Cormack sat on his regulation bunk as he flipped through a book that was badly creased from many a read. He read about the history of earth, and marvelled at how the works of billions of individuals over thousands of years could be summed up in but a few lines. Only through the study of history Cormack remarked to himself can one feel utterly insignificant. He turned his head to his left, gazing through the window, and allowed himself a smile, Well he corrected himself the study of history and the study of the universe. He gazed out at the uncharted openness of existence and remarked upon the profound beauty of every star, every galaxy, and every tiny atom. After gazing out at the life of tomorrow, he returned to his book of the past.
[This message has been edited by Axis Dervan (edited February 06, 2011).]
[This message has been edited by Kathleen Dalton Woodbury (edited February 07, 2011).]
I found your first thirteen interesting, it makes me wonder where Cormack is going to (likely some far out planet), it seems he is one of the first to explore the universe first hand.
The first time I read it though, I struggled through the first couple of lines. The second sentence seemed to drag on a little, and then in the third it got a little choppy. The two quick pauses in the writing made me 'double take' them. I wasn't a huge fan of 'allowed himself a smile', I would prefer, a smile stretched across his face or... something else that may be better. When I read allow, I read 'gave himself permission to'
When you wrote "every star, every galaxy, and every tiny atom", I thought that you should continue to expand the last step. Instead of tiny atom, perhaps have something about the universe itself. Also, you can have an appreciation for an atom, but you can't literally see them individually by the naked eye.
It's late and my eyes are tired, so that may be why I didn't read it well the first time. I found it to flow a little better the second and third time.
FYI: I believe you are over the thirteen line limit - you may want to change your font to Courier New and the size to 12 to get the right length. KDW will edit you if you don't do it yourself.
A version of the second paragraph may be a better place to start. The first paragraph seems more like a pontification and doesn't add much to the story. The writing is clear and your sentence structure is good for the most part - there are some punctuation (comma) mistakes.
May I suggest leaving out the clause "as he read about..." and substituting the allusion to the uniqueness of the book - "[He] marvelled at how the works..."
You may also desire to strengthen your hook - that which will entice the reader/editor to continue reading.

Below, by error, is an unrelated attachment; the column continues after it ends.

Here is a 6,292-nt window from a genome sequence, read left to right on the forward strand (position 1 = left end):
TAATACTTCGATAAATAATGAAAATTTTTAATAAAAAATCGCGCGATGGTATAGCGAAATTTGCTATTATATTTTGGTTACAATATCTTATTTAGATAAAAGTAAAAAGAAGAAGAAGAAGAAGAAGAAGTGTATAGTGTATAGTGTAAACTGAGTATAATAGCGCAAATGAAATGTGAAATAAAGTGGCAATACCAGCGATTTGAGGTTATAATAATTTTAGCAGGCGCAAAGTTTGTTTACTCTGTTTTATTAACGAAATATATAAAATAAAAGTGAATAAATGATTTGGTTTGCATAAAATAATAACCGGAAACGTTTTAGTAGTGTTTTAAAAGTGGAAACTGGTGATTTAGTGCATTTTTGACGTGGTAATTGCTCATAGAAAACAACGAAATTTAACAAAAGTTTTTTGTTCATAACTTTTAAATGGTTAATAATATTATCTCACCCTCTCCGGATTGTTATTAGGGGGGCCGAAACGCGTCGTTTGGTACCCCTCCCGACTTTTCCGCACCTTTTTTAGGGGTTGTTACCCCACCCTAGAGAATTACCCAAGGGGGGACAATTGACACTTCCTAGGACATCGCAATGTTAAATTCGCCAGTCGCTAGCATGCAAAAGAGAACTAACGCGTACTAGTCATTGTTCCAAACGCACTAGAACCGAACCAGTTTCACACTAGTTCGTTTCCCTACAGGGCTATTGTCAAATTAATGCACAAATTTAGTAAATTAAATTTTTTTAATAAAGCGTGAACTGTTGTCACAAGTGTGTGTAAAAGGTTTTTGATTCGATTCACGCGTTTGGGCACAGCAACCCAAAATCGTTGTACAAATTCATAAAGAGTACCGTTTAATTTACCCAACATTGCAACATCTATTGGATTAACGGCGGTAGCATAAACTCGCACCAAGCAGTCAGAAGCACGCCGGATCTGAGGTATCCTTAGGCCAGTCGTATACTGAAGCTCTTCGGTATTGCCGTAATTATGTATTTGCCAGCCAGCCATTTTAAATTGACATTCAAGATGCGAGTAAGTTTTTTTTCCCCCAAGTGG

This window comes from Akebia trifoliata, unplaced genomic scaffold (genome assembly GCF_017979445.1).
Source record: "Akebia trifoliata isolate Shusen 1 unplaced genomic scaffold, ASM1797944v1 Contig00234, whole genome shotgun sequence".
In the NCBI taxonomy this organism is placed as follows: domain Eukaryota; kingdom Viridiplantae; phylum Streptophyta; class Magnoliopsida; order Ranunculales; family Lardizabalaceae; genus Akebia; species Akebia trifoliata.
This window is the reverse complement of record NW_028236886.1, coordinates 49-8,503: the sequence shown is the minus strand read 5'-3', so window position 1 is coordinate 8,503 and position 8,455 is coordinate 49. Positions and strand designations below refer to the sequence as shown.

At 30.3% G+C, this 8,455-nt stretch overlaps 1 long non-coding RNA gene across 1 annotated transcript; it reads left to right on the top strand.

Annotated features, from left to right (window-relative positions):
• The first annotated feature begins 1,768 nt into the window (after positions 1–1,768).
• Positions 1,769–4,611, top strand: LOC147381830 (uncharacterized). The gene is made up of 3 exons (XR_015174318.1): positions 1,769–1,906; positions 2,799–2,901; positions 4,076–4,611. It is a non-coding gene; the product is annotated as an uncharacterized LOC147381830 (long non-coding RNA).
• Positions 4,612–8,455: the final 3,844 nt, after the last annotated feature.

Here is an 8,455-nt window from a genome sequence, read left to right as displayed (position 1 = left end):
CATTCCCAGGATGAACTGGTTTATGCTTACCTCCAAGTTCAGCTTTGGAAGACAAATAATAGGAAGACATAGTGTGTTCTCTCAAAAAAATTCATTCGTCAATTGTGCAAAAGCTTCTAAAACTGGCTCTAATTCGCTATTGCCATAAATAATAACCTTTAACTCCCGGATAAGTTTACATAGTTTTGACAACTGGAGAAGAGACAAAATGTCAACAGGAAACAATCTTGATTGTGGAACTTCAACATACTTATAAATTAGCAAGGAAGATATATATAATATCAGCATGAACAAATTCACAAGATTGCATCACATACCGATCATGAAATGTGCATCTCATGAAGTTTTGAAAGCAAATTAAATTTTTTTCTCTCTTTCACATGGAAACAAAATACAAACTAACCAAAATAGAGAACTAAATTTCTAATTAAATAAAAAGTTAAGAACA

I also found an inconsistency with how known history "could be summed up in but a few lines" and Alexander the Great "had been granted an entire two lines".
Posts: 2003 | Registered: Jul 2008
| IP: Logged |
Over all I can't really tell what the hook is. As is it doesn't reel me in.
I found myself trying to figure out how he could remark "upon the profound beauty of every star, every galaxy, and every tiny atom." and literally pictured him trying to one atom at a time. Then I realized you meant that he made some statement about the general beauty of the universe basically. I would say the line is confusing as it is.
And generally to me... I can't place why exactly, but the writing is clunky.
Lastly, he does a lot of gazing and remarking for just a couple of paragraphs, you might try varying your verbs more.
The first paragraph is tough for me to swallow as an opening paragraph. As I read it I was expecting some info dump to come about how Earth history got him to the point of where he is now. While that info dump didn't come (yet) the dread of it turned me off as a reader.
One thing it does do is make me wonder why he is out in space.
I think you maybe building a good story here, but this may not be the way you want to start.
This feels like a writer's warm up. You're stretching your mental legs and whatnot, but you're not really running the race yet. Starting off with so much reflection seems like a bad pacing decision. You have a introspection, but not much atmosphere and nothing to hook me.
On another note, does anyone else feel the book seems anachronistic with a spaceship and talking walls? You know, with e-books outselling paperbacks right now.
I also thought the number of lines for humanity and then for Alexander was inconsistent. Drop either "seemingly" or "always" - too clunky. Otherwise, a nice start.
Posts: 406 | Registered: Mar 2007
| IP: Logged |